Guy Has Emotional Support Alligator Called Wally Who Loves Being Petted
If you’re going to get an emotional support animal you may as well get something cool.
I guess it’s kind of like shopping for a car. You want a model that says something about you.
If this is the case, then a man from Pennsylvania, US, has shown he’s cool af because he’s got himself an emotional support alligator – and I’m all shades of jealous.
65-year-old Joie Henney from Strinestown PA, lives with two alligators – one is four-and-a-half feet long and a registered emotional support animal, called Wally.
Henney, who used to present ESPN‘s Joie Henney’s Outdoors from 1989-to-2000, became Wallly’s owner after a gator rescuing friend from Florida asked if he wanted one.
Joie and Wally have made a splash after the pair paid a visit to Glatfelter Community Center at the Village at Sprenkle Drive, an assisted-living development, the York Daily Record reports.
Residents and staff gathered to get a closer look, though not too close as the gator’s teeth were on display for all to see.
Joie assured the crowd everything was okay. Apparently he’s a pretty chill reptile.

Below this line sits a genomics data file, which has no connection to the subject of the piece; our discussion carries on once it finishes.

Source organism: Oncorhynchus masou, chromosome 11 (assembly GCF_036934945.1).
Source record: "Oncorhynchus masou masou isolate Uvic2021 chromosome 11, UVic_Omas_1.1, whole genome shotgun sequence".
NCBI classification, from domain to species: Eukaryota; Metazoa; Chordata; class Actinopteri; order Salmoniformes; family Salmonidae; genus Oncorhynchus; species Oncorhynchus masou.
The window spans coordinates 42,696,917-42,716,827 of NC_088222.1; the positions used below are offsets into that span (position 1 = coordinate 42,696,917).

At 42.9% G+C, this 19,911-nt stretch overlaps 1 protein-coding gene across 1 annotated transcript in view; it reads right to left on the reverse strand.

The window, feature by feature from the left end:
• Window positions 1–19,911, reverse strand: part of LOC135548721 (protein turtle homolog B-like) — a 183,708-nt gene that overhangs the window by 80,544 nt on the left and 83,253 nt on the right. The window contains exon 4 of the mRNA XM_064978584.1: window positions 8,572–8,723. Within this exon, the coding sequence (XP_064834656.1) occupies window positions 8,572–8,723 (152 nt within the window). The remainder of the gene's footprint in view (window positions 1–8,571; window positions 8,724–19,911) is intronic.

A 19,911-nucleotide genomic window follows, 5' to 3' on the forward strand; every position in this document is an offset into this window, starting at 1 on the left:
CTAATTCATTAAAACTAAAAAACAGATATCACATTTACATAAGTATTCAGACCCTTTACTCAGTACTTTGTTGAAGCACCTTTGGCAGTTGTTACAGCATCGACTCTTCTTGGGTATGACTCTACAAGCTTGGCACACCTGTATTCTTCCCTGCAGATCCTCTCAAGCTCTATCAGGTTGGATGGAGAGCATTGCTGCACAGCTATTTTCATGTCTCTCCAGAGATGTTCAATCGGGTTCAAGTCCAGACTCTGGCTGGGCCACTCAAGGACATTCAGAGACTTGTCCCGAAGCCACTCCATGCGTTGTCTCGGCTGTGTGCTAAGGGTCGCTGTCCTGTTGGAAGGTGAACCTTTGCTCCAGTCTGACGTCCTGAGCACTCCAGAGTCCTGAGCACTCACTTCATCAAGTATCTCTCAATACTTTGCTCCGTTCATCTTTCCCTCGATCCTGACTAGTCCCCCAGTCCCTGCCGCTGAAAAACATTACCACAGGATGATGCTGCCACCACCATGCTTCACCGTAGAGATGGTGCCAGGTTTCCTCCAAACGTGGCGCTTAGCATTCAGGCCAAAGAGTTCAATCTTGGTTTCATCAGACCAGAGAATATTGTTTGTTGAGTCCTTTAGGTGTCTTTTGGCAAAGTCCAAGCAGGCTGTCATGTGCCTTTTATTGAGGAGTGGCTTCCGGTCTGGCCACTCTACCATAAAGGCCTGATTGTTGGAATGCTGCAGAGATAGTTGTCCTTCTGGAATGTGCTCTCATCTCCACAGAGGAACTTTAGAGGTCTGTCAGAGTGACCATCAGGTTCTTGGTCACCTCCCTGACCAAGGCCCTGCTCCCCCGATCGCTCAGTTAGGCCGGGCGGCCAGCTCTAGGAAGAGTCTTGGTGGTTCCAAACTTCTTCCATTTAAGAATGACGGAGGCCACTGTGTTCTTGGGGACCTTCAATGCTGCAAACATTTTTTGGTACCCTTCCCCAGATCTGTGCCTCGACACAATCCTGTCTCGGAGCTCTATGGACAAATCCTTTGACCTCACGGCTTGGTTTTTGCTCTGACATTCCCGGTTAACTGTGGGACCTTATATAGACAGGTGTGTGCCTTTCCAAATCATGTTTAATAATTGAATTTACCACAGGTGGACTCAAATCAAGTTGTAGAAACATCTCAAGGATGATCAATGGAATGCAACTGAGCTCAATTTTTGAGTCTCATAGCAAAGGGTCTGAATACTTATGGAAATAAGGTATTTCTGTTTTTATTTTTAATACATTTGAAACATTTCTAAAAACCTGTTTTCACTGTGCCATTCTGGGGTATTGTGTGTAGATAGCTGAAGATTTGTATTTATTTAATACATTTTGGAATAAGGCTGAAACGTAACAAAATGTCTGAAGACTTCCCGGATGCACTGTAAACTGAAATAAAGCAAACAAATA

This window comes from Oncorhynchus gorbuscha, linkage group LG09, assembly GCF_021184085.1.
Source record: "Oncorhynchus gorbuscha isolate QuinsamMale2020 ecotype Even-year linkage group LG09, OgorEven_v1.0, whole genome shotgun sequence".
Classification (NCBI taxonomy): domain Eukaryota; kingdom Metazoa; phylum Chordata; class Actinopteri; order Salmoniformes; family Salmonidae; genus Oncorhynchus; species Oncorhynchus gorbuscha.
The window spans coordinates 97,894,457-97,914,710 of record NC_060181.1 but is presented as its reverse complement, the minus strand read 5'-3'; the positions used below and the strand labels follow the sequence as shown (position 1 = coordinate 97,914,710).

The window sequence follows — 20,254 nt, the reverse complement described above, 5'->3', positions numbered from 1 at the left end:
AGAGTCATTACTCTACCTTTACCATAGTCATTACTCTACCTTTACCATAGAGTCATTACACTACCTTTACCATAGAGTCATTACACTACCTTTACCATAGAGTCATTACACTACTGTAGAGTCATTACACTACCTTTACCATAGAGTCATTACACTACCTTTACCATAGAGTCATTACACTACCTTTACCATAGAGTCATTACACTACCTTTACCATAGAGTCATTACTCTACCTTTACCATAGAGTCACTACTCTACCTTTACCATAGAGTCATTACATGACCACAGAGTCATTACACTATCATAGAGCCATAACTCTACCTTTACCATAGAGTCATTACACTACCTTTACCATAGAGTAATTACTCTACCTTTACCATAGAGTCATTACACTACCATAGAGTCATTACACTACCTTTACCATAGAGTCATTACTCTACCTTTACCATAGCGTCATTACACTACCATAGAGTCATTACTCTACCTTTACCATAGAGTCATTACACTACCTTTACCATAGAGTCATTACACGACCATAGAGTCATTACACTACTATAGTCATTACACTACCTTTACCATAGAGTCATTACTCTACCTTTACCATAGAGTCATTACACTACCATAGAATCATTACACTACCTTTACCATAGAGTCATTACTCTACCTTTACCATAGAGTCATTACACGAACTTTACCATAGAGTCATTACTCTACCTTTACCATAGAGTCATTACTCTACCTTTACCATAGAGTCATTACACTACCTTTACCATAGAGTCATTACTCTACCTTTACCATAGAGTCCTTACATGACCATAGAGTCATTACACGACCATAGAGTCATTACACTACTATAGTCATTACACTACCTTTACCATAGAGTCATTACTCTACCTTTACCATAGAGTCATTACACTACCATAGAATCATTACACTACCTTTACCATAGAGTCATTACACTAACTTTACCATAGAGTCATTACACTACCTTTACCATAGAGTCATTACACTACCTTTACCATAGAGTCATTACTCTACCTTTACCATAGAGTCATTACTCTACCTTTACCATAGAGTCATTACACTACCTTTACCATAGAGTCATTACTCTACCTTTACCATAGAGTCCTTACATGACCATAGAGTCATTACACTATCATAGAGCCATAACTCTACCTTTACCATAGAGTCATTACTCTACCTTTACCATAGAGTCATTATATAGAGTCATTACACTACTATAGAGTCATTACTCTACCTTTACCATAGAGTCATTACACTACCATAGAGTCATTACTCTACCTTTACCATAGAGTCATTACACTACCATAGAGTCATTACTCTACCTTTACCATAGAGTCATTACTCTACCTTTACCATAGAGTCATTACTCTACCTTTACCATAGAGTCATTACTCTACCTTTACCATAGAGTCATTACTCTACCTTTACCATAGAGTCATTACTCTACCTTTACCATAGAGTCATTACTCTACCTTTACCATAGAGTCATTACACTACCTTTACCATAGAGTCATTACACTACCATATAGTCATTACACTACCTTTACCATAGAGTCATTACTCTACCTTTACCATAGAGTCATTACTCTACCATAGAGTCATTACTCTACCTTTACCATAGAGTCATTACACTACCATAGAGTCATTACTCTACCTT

One woman approached for a photo with Wally and said: ‘I’m not scared of snakes, but that thing has a lot of teeth.’
Explaining how he and Wally became friends, Joie explained how about three years ago, a friend who rescues reptiles called him up. There was a population of gators living on land which was going to be redeveloped. Not wanting to see the end of the gators Joie’s friend offered to rescue them and find new homes.
In September 2015, when Wally moved in, he was just 14 months old. Getting an alligator to adapt to new surroundings was a task. At first Wally was afraid of everything, and Joie had to feed him with tongs. ‘Everything has a bad attitude at first,’ he explained.
It took time for Wally to calm down but Joie was patience embodied. Slowly, the alligator began to domesticate. ‘He was a like a little puppy dog,’ Joie said. ‘He would follow us around the house.’
Joie cleared out a kitchen cupboard to establish Wally a domain. ‘He still thinks that cupboard belongs to him,’ Joie said.
He started taking Wally to schools and senior centres to educate people about the animals, as well as the pressure on their habitats from property development and other human activities.
It was here Joie made a discovery. Children with autism or Tourette’s would become fascinated by Wally. He calmed them.
It clicked: Wally’s calming, healing powers could be harnessed. He looked into registering Wally as an emotional support animal, which basically involves going online and registering.
Wally’s never bitten me and he’s never tried to bite anyone. He’s pretty laid back. They aren’t for everyone. But what can I say. I’m not normal.
Do alligators grow in the UK? Asking for a friend.
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